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GLOBE EDITORIAL

At risk on Election Day

VOTING IS endangered in the United States. Too many voting machines didn't work in the 2000 presidential election. Too many people succumb to apathy on Election Day. And too many state officials accept shoddy and possibly underhanded election proceedings. In 2000, Florida became a national example of election flaws, from hanging chads to felon-purged voting lists that mistakenly took the vote away from people who were not felons. An investigation by the United States Commission on Civil Rights found other problems: poorly maintained voter registration lists, poorly trained poll workers who were not aware of voting rights, and little or no access for voters in wheelchairs.

On Election Day 2004, voters in every state should see a procedural revolution: cutting-edge voting technology and poll workers who have been steeped in the philosophy, law, and logistics of helping Americans vote.

Sadly, early signs are not promising.

Florida, again, has problems. In May, state officials distributed a list of felons and asked county officials to remove these people from the voting rolls. The list did not include Hispanic voters, who are considered to be friendly to President Bush. But it did include the names of black voters -- seen as unlikely to vote for Bush -- including the names of people whose right to vote had been restored.

The purge was scrapped. But members of Congress from Florida are asking for a federal investigation of complaints that elderly black voters were intimidated this year by Florida Department of Law Enforcement agents who were investigating voter fraud.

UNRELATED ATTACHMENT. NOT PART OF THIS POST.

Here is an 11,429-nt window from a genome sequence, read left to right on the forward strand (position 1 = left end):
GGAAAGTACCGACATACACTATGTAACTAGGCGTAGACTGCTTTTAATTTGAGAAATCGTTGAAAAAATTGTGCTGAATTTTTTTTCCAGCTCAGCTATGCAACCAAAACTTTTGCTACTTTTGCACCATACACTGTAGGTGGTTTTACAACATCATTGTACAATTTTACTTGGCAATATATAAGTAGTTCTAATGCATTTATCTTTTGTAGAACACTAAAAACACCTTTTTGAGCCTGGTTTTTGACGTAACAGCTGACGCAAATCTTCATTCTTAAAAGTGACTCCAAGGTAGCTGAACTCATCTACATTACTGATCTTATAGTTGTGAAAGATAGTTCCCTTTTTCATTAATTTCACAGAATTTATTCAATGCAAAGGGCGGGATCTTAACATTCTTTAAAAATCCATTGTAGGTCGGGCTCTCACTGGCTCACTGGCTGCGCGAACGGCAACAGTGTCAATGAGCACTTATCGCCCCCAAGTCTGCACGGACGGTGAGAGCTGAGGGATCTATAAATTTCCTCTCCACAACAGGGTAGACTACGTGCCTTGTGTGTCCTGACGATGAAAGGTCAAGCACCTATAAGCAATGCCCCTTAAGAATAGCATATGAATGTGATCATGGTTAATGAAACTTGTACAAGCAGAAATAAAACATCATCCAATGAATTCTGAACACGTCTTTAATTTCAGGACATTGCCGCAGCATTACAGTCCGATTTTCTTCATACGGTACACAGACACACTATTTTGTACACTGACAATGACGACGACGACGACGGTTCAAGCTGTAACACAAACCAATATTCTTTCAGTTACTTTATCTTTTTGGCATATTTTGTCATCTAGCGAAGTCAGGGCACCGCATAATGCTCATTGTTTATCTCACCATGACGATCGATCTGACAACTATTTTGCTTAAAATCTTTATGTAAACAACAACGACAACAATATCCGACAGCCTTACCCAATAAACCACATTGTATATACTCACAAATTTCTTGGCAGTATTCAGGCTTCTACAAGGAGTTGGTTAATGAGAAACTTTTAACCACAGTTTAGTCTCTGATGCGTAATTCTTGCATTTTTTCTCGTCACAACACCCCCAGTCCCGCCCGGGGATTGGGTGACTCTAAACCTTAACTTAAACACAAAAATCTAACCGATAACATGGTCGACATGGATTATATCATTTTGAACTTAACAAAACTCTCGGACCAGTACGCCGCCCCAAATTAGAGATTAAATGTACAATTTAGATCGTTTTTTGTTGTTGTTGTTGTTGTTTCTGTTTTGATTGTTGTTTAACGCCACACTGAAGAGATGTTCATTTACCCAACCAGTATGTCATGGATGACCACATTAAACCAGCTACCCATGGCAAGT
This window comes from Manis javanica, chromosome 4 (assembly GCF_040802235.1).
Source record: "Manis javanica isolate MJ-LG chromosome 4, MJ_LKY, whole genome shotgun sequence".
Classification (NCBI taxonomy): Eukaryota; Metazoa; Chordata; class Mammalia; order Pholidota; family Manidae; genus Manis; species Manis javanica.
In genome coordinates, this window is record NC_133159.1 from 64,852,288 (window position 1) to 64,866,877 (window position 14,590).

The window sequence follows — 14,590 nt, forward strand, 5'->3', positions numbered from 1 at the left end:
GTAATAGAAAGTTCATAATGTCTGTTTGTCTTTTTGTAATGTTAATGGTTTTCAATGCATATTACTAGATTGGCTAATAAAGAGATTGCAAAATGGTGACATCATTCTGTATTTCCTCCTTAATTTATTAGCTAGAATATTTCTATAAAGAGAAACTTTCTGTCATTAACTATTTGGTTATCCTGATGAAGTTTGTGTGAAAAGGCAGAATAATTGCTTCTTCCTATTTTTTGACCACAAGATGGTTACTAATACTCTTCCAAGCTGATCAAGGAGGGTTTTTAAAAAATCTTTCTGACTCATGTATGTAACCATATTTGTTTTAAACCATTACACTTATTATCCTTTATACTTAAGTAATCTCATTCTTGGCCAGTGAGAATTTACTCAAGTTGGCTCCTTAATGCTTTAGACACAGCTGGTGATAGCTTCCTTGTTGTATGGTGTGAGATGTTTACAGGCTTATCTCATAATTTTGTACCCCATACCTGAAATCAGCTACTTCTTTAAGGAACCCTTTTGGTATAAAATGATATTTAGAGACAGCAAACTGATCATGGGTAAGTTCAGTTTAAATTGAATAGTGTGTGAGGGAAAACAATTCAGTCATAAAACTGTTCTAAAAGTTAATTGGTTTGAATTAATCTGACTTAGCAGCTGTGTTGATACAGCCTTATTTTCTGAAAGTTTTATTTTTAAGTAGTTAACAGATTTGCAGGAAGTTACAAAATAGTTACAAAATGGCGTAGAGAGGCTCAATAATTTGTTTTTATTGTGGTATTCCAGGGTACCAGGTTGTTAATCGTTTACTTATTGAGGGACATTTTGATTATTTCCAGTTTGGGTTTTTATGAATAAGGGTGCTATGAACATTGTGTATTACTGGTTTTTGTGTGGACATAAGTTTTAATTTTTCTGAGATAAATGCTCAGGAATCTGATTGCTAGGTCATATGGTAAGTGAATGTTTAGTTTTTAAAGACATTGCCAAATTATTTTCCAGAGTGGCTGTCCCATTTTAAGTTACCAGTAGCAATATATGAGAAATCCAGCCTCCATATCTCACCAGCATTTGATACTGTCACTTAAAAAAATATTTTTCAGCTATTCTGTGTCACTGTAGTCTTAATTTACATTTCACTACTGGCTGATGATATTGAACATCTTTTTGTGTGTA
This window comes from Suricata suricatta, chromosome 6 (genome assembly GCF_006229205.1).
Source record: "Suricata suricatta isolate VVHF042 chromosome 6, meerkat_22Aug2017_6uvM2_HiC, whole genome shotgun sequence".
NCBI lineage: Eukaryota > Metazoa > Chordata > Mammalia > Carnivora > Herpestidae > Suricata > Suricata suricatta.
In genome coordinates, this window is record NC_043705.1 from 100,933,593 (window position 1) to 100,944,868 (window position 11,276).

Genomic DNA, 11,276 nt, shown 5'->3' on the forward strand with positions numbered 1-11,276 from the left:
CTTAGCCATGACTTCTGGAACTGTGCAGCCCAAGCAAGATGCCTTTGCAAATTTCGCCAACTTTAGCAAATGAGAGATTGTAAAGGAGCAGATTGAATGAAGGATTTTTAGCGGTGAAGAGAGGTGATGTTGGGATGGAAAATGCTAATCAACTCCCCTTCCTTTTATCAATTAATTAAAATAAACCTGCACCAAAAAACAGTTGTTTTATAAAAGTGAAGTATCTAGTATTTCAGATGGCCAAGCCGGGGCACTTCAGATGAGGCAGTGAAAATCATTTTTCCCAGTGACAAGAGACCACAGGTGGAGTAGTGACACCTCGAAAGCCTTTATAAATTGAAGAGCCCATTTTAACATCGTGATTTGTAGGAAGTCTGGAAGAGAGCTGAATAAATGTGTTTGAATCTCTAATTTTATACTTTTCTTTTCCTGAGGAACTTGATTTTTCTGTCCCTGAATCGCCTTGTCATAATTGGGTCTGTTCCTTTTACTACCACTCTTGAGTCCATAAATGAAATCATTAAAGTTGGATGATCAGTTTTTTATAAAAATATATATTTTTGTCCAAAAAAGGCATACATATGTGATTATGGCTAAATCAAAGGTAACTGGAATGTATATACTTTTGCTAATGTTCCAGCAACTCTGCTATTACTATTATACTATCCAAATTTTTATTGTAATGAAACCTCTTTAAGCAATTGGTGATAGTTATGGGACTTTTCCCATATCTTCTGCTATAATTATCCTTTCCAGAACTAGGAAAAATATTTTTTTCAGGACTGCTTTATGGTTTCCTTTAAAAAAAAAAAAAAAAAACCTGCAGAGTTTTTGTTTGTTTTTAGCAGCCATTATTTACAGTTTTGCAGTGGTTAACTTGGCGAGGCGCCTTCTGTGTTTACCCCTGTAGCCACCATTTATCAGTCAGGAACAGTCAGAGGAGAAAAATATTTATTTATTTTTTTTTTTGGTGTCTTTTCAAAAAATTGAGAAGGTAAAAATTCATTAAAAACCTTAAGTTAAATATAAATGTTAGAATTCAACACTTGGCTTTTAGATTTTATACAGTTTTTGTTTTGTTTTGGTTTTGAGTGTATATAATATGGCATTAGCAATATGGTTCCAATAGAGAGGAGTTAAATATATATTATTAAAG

A report from the NAACP and People for the American Way points to efforts to turn away minority voters in Texas, Pennsylvania, and South Dakota.

Such events damage public confidence, making it seem that even in the 21st century, deliberate efforts will still be made to keep blacks and other minorities from voting.

The country needs credible, transparent, and verifiable election procedures that will restore public confidence. The Election Assistance Commission, set up by a 2002 federal law to be a clearinghouse for election officials, is doing some of this work. The commission has posted best practices for voting systems on its website. A report from the Massachusetts Institute of Technology and the California Institute of Technology offers additional sound advice, calling on the commission to play the role of ombudsman after the election and monitor the resolution of complaints.

People must also act, casting off apathy and refusing to accept substandard election practices, irregularities, or abuses. Presidents come and go. But to survive, democracies need a deep, free-flowing stream of voters.

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